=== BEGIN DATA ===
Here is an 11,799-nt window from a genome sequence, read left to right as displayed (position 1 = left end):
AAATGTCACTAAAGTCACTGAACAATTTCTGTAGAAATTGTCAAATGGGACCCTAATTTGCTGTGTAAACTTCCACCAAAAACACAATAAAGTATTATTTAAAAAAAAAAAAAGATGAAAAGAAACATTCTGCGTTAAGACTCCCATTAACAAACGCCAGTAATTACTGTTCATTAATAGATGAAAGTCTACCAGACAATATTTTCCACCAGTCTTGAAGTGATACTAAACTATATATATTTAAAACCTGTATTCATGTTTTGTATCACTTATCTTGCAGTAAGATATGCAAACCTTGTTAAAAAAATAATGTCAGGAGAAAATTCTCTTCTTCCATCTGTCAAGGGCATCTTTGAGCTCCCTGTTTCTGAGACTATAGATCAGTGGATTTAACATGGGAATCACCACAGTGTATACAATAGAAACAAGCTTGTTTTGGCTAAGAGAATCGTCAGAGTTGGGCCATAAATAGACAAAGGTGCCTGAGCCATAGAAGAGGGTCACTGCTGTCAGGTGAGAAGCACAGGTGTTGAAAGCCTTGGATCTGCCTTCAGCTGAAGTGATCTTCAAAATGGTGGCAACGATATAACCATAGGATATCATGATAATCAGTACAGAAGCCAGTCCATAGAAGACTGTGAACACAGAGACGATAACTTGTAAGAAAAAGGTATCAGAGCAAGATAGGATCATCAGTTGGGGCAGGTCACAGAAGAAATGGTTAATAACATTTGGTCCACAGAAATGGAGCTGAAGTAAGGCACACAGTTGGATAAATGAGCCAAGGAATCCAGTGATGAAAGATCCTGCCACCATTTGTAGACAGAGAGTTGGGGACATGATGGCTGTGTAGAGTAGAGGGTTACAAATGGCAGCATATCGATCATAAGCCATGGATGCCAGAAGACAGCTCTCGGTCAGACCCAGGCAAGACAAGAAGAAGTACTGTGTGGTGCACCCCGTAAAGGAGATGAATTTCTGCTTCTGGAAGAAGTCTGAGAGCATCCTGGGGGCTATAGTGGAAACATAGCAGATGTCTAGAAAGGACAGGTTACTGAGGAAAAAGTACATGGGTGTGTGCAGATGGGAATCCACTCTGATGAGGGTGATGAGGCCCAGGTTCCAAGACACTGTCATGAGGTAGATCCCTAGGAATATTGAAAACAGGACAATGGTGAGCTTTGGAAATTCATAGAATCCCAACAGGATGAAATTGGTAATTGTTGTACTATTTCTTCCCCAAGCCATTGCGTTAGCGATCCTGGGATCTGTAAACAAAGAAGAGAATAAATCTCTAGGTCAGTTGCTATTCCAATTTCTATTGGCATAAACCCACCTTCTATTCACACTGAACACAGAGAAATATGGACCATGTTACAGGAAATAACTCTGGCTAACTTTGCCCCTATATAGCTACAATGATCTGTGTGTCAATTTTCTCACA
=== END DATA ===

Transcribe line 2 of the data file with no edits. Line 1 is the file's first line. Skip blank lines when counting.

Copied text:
AAATGTCACTAAAGTCACTGAACAATTTCTGTAGAAATTGTCAAATGGGACCCTAATTTGCTGTGTAAACTTCCACCAAAAACACAATAAAGTATTATTTAAAAAAAAAAAAAGATGAAAAGAAACATTCTGCGTTAAGACTCCCATTAACAAACGCCAGTAATTACTGTTCATTAATAGATGAAAGTCTACCAGACAATATTTTCCACCAGTCTTGAAGTGATACTAAACTATATATATTTAAAACCTGTATTCATGTTTTGTATCACTTATCTTGCAGTAAGATATGCAAACCTTGTTAAAAAAATAATGTCAGGAGAAAATTCTCTTCTTCCATCTGTCAAGGGCATCTTTGAGCTCCCTGTTTCTGAGACTATAGATCAGTGGATTTAACATGGGAATCACCACAGTGTATACAATAGAAACAAGCTTGTTTTGGCTAAGAGAATCGTCAGAGTTGGGCCATAAATAGACAAAGGTGCCTGAGCCATAGAAGAGGGTCACTGCTGTCAGGTGAGAAGCACAGGTGTTGAAAGCCTTGGATCTGCCTTCAGCTGAAGTGATCTTCAAAATGGTGGCAACGATATAACCATAGGATATCATGATAATCAGTACAGAAGCCAGTCCATAGAAGACTGTGAACACAGAGACGATAACTTGTAAGAAAAAGGTATCAGAGCAAGATAGGATCATCAGTTGGGGCAGGTCACAGAAGAAATGGTTAATAACATTTGGTCCACAGAAATGGAGCTGAAGTAAGGCACACAGTTGGATAAATGAGCCAAGGAATCCAGTGATGAAAGATCCTGCCACCATTTGTAGACAGAGAGTTGGGGACATGATGGCTGTGTAGAGTAGAGGGTTACAAATGGCAGCATATCGATCATAAGCCATGGATGCCAGAAGACAGCTCTCGGTCAGACCCAGGCAAGACAAGAAGAAGTACTGTGTGGTGCACCCCGTAAAGGAGATGAATTTCTGCTTCTGGAAGAAGTCTGAGAGCATCCTGGGGGCTATAGTGGAAACATAGCAGATGTCTAGAAAGGACAGGTTACTGAGGAAAAAGTACATGGGTGTGTGCAGATGGGAATCCACTCTGATGAGGGTGATGAGGCCCAGGTTCCAAGACACTGTCATGAGGTAGATCCCTAGGAATATTGAAAACAGGACAATGGTGAGCTTTGGAAATTCATAGAATCCCAACAGGATGAAATTGGTAATTGTTGTACTATTTCTTCCCCAAGCCATTGCGTTAGCGATCCTGGGATCTGTAAACAAAGAAGAGAATAAATCTCTAGGTCAGTTGCTATTCCAATTTCTATTGGCATAAACCCACCTTCTATTCACACTGAACACAGAGAAATATGGACCATGTTACAGGAAATAACTCTGGCTAACTTTGCCCCTATATAGCTACAATGATCTGTGTGTCAATTTTCTCACA